What about thickened feeds?
Baby cereal, added to thicken breastmilk or formula, has been used as a treatment for GER for many years, but its use is controversial.
Does it work? Thickened feeds can reduce spitting up, but studies have not shown a decrease in reflux index scores
(i.e., the “silent reflux” is still present). Per Donna Secker, MS, RD in Gastroesophageal Reflux Disease , "The effect of thickened feedings may be more cosmetic (decreased regurgitation and increased postprandial sleeping) than beneficial." Thickened feeds have been associated with increased coughing after feedings, and may also decrease gastric emptying time and increase reflux episodes and aspiration. Note that rice cereal will not effectively thicken breastmilk due to the amylase (an enzyme that digests carbohydrates) naturally present in the breastmilk.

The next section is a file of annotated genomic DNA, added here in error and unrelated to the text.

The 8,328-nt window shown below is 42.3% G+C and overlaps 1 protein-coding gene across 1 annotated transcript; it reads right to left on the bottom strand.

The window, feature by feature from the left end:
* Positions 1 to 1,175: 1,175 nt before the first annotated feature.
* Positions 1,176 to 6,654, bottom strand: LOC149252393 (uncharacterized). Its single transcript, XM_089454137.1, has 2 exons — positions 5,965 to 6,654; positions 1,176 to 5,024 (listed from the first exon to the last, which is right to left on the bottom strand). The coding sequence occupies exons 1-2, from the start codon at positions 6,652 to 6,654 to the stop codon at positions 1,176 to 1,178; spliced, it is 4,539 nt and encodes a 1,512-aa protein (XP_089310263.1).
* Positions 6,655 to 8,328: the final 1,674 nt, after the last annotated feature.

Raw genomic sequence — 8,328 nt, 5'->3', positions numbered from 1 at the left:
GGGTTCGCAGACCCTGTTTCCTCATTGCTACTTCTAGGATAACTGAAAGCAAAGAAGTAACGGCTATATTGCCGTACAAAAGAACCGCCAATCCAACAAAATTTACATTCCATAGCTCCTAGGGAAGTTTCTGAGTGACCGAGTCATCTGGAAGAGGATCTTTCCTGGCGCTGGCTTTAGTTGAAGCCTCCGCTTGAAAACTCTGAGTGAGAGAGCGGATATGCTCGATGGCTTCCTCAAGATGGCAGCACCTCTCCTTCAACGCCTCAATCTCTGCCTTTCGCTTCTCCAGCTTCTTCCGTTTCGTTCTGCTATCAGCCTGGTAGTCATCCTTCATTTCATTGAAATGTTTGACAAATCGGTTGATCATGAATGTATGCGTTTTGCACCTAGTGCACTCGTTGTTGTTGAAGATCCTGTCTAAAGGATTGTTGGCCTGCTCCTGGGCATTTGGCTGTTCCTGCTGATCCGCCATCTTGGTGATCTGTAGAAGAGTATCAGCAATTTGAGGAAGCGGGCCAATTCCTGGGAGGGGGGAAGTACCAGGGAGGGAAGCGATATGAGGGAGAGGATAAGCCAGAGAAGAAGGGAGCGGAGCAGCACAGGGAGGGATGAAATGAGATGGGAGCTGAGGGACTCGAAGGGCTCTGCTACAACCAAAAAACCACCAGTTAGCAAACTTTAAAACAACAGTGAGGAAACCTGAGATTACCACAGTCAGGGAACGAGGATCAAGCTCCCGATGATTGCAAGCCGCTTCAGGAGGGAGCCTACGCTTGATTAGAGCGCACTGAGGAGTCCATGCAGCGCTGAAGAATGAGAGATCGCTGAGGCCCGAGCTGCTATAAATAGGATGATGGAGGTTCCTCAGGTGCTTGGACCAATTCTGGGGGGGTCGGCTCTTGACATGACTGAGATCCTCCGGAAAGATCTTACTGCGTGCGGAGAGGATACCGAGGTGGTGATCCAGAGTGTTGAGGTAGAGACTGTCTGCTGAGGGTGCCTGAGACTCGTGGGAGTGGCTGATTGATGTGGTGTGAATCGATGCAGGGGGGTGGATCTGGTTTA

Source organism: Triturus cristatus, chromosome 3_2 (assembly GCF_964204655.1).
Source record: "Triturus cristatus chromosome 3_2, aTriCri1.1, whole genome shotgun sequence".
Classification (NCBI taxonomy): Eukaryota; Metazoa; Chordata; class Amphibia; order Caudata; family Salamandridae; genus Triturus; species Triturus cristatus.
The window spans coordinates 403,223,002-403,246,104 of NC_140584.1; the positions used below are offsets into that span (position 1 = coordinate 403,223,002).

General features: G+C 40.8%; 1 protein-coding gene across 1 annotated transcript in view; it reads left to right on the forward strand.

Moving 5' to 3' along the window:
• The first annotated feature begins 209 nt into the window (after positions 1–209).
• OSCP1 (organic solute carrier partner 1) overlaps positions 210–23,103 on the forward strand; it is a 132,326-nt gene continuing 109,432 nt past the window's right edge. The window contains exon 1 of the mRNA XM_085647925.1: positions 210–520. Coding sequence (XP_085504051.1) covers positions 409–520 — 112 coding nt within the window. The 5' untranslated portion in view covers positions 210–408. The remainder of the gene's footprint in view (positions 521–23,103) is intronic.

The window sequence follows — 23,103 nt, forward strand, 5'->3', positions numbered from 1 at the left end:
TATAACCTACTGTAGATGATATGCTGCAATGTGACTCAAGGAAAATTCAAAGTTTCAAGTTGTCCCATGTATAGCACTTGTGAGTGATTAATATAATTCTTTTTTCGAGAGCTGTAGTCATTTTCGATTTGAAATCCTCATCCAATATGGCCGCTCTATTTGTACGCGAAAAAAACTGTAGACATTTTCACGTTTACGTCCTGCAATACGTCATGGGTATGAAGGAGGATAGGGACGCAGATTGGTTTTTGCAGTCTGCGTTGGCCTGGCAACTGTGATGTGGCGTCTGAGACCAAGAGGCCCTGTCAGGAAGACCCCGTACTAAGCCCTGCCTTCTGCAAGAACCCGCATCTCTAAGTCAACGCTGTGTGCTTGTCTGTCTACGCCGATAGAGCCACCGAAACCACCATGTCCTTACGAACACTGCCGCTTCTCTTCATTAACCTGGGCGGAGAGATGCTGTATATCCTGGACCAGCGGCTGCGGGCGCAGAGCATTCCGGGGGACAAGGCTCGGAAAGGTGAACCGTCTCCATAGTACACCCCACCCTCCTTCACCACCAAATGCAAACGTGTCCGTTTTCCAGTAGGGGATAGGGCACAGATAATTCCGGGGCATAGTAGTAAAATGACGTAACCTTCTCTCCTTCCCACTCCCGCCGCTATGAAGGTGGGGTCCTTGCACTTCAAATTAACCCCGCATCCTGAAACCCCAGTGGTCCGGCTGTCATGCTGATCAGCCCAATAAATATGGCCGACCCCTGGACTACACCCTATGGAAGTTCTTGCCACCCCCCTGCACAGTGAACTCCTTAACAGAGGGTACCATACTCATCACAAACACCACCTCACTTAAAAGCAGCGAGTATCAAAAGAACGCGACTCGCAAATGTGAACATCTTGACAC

Is it healthy for baby? If you do thicken feeds, monitor baby’s intake since baby may take in less milk overall and thus decrease overall nutrient intake. There are a number of reasons to avoid introducing cereal and other solids early. There is evidence that the introduction of rice or gluten-containing cereals before 3 months of age increases baby's risk for type I diabetes
. In addition, babies with GERD are more likely to need all their defenses against allergies, respiratory infections and ear infections – but studies show that early introduction of solids increases baby’s risk for all of these conditions
The breastfeeding relationship: Early introduction of solids is associated with early weaning. Babies with reflux are already at greater risk for fussy nursing behavior, nursing strikes or premature weaning if baby associates reflux discomfort with breastfeeding.
Safety issues: Never add cereal to a bottle without medical supervision if your baby has a weak suck or uncoordinated sucking skills